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# Messages from 2000

Article: 2000
Subject: Re: FFT in FPGAs ?
From: jnoll@su19bb.ess.harris.com (John Noll)
Date: 29 Sep 1995 23:33:25 GMT
Links: << >>  << T >>  << A >>
In article lpo@marina.cinenet.net, kirani@cinenet.net (kayvon irani) writes:
> 	I'd like to know if any brave designer out there has tried to
> 	implement an FFT algorithm in an FPGA. Any one has experience
> 	with Mentor/Synopsys tools that take your algorithms and output
> 	VHDL synthesizable code?
>
> 	Regrards,
> 	Kayvon Irani
> 	Lear Astronics
> 	Los Angeles

I doubt it seriously.  With the largest FPGAs around you would be lucky to get one decent size
complex multiplier.  If you could get a CMPLY to fit in an FPGA with some room leftover (good
luck) then you could add some logic to read a RAM/PROM for the twiddle factors and sequence
through the input data.  Several passes and you would have an FFT.  I have given it serious
thought in the past as I have built many FFT processing boards and the answer, so far, has always
been the same:  not enough logic in and FPGA to do enough to make it worth while.  I have always
bought an FFT processor - Plessey, Sharp, LSI - there are many different good options out there
depending on what you need.
---
< < < < < < < < < < < < < < < < < < < < < < < < < < <
John Noll                       /~~\
jnoll@su19bb.ess.harris.com  /\/    \o\_
Palm Bay, Florida           /        \o\\


Article: 2001
From: mercure@primenet.com (Ray Saarela)
Date: Sat, 30 Sep 95 13:56:18 GMT
Links: << >>  << T >>  << A >>

FlexLogix/PLDShell combination from any distributor
regardless of continuos bugging. Then Altera promised
to send one as sample. Never came either ...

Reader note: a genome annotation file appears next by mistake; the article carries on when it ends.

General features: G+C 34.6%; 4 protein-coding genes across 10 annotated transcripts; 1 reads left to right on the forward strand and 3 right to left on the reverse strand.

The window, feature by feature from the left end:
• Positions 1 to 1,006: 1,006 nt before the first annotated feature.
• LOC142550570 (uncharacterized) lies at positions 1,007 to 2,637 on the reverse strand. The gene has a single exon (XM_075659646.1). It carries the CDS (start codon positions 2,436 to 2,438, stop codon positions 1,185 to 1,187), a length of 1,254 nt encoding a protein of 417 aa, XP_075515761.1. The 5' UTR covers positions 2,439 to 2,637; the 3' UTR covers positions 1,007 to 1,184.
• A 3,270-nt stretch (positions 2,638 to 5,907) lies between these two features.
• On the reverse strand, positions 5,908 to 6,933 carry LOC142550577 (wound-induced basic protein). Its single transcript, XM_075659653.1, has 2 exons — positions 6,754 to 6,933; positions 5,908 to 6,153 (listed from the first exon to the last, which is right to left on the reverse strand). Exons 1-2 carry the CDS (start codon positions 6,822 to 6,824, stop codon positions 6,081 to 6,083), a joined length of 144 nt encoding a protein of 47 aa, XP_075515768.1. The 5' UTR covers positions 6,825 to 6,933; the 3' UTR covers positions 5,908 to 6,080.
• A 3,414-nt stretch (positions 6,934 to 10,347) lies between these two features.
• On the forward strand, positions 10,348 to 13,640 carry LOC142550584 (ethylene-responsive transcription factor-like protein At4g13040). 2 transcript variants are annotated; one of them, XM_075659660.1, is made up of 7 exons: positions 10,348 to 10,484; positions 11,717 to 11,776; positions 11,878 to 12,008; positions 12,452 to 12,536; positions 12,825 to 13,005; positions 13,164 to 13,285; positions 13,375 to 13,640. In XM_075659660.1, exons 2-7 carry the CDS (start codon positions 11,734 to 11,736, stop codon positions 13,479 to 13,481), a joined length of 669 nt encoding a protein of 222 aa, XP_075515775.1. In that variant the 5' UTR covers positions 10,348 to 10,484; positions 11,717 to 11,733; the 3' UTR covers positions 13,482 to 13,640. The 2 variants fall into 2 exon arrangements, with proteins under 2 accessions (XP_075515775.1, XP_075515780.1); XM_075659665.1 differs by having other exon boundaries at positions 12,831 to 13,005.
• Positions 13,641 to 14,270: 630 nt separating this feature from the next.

I would like to compare FlexLogic parts to AMD MACH and
Lattice ISP parts if I could get the cable somehow, and
I don't want to invest 100 dollars just on a cable ...
( AMD's cable and SW was free as well ... )

Could anybody please let me know the schematic of such a cable,
or where to get such a beast free or unexpensive ... ? Thanx ...


Article: 2002
Subject: Info needed for courses using FPGA and VHDL
From: choi@calliope.cps.msu.edu (Sea-Hawon Choi)
Date: 30 Sep 1995 15:13:36 GMT
Links: << >>  << T >>  << A >>

Hello, world:

We offered an entry level graduate course which utilizes VHDL
and FPGA technology.  Students wrote various
applications using VHDL and synthesized them for an
FPGA-based parallel machine. In this course, we
taught the VHDL language as well as features of FPGAs,
in the context of both embedded and parallel applications.

We are exploring the range of other university
integrate FPGA technology in a hands-on fashion
to support experiential learning in the course.
Courses may range from introductory to digital logic
design to computer architecture to compilers, and so on.
If so, we would be interested to know the type of course
and how FPGAs are used. What FPGA tools are used?
What kind of FPGA board/system is used as the target for
synthesis?  Is there a web page for the course?

If we feel the compiled information is valuable to
everybody, we will post the summary of responses.  Anyone
who provides information should indicate if the response
cannot be included in a summary and if they want a summary
sent directly to them.

Thank you very much for your valuable information.

Sincerely yours,
Sea Choi

choi@cps.msu.edu


Article: 2003
Subject: Re: REPOST: Design Contest Write-up (
From: paysan@informatik.tu-muenchen.de (Bernd Paysan)
Date: Sat, 30 Sep 1995 14:23:51 -0100
Links: << >>  << T >>  << A >>
In article <Pine.SUN.3.91.950928100918.16350D-100000@switha>,
Jonathan AH Hogg <jonathan@dcs.gla.ac.uk> wrote:
>
> it's still early days yet for hardware synthesis. no-one really
> understands what an HDL should look like. an HDL that's based on a
> software language is not a good starting point in my opinion. designing
> software and designing hardware are two different paradigms. since when
> did gate arrays have for' loops? software is based on control flow,
> hardware is based on data flow.
>
> we need to develop new tools and ways of working, not rubbish the whole
> concept and go back to rubbing stick diagrams together...

I like the idea of having a functional HDL. Many hardware constructs are
quite regular and use some sort of recursive algorithms to be constructed.
If I just had a behavioral '+', I don't know how it is synthesized (ok, I
can look into the library documentation). However, for different purposes I
may need different implementations of '+'. Say, for a performance counter